The beach and islands at El Nido, Palawan.
Saturday, November 18, 2000: We took a five-hour motorized catamaran trip to El Nido, past beautiful limestone cliffs. Since tourist season isn't yet in gear, Clyde and I were the only passengers, and Wilson (the boat owner) and his crew were at the helm as we sped up the coast. Clyde, at one point, tried to sit on the prow of the boat, but it blocked the captain's view, so he had to move back. There was enough spray and sporadic rain that we bundled up chilled under a tarp for the latter part of the trip. The limestone islands are covered with patches of jungle and are worn away at the base, making them look like they are perched on pedestals. The erosion combined with jungle covering gives them fanciful patterns, like clouds. One looks like a dog with three puppies, another is like a deep dish as though the cliff and the jungle had deflated in upon itself. The water is emerald near the islands (because of the reflected jungle) and turquoise and blue further out. The coral reefs are visible in different areas, just below the surface of the ocean.
The cliffs above the Cliffside Cottages.
We landed on the beach where the more expensive tourist resorts are, and we said good-bye to our crew. We hiked into town with our bags, looking for Cliffside Cottages which is a very nice complex at the foot of the cliffs, blessed with a steady breeze and personal mosquito netting. At only $6.00 per night, it was a much better choice than the $200.00 per day resorts nearby. We investigated transportation back to Puerto Princesa and determined that the next flights were tomorrow or the following weekend. So, with some regret, we decided to spend only one day in El Nido (Which I pronounce "el neat-o" or, with bugs, "el-skeeto", or with Japanese tourists, "el-nippo"). It's Spanish for "the nest" because of all the cliff-dwelling birds. So, we nested there temporarily. We spent the afternoon relaxing on the beach at the Blue Karrot, sipping fruit drinks. The kids on the beach have invented a game which we called "kick the flip-flop". The game only requires one sandal to kick around, and the extra sandals make good bases. One young tourist was reading a French translation of a Patricia Cornwall book. In Filipino tradition, when the kids spotted us as Americans, we got the familiar "Hey, Man" or "Hey, Joe", but we didn't see any other Americans, which seemed odd. We walked around the village that evening and found a restaurant that supposedly served spaghetti and hamburger on its varied menu. The food didn't resemble either spaghetti or hamburger, even though the restaurant bills itself as "Australian owned and managed."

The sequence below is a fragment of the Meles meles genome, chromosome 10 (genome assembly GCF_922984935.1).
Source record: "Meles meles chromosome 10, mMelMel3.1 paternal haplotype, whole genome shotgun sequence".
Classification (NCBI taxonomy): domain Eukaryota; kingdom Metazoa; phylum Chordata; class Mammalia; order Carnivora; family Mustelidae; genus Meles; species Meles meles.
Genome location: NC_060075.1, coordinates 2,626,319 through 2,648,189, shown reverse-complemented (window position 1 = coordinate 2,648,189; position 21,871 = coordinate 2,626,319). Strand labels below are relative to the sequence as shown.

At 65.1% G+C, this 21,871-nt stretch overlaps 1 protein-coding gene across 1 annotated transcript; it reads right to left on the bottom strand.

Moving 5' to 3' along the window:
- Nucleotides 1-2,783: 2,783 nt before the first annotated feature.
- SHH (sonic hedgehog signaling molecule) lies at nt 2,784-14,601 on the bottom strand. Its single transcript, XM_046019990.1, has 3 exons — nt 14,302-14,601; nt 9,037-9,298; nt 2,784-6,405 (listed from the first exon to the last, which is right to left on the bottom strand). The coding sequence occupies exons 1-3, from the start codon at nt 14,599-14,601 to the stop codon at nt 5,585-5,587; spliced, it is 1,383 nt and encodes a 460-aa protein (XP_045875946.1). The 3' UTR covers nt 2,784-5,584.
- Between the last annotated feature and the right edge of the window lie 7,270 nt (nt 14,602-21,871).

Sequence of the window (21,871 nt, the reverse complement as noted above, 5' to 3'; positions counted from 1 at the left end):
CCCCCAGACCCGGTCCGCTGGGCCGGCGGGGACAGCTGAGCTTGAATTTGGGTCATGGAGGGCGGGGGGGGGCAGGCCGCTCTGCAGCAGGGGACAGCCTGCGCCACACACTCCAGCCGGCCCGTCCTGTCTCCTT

A plane from Manila lands at the airport of El Nido.
Sunday, November 19, 2000: We hear plenty of roosters this Sunday morning. We take a tricycle to the little airport, full of foreign tourists, and have some juice and some Filipino rice confection akin to gummy bears. Our flight is a small plane with 17 other people flying down to Puerto Princesa (rather than a 16 hour jeepney trip).
Martin is an enthusiastic passenger.
We climbed on board, but it was hot and stuffy inside waiting for the pilot, so the passengers eventually jumped out to get some fresh air. We finally re-boarded and, at 10,000 feet, we had a spectacular view of Palawan's mountains and beaches - the sky was unpolluted, pristine, and pure blue. When we arrived, we went to the hotel recommended by Precy Fermo (and which her aunt operates), the Bulwagang Princesa. It's not very close to downtown, but it's quiet and well-landscaped with tropical plants. We rested and read out by the pool that day. The proprietor's daughter was concerned that she didn't have a room for us. Eventually, it became clear that she meant that she didn't have an air-conditioned room, assuming that Americans would settle for nothing less. We convinced her that we were quite happy with a cheaper room with a reliable fan. The complex has a bunch of geese and plenty of geckos, including large one in the garden chirping "Toe-kay".
The Palawan Provincial Capitol building in Puerto Princesa is an interesting architectural feature of the city.
Monday, November 20, 2000: This morning, we flagged down a jeepney and headed down to the airport to buy our two airline tickets to Cebu, our next destination. The Philippine Airlines office couldn't handle the credit transaction just yet ("off line"), so we toured the Capitol building of Puerto Princesa, explored the backpacker's book shop, picked up a bunch of postcards, dropped by the Post Office to get stamps, discovered the local cathedral, and we spent time praying and resting there. The local police station across the street was the site of an awful massacre of American prisoners by the Japanese during WWII.
Commercial boats at the wharf in Puerto Princesa.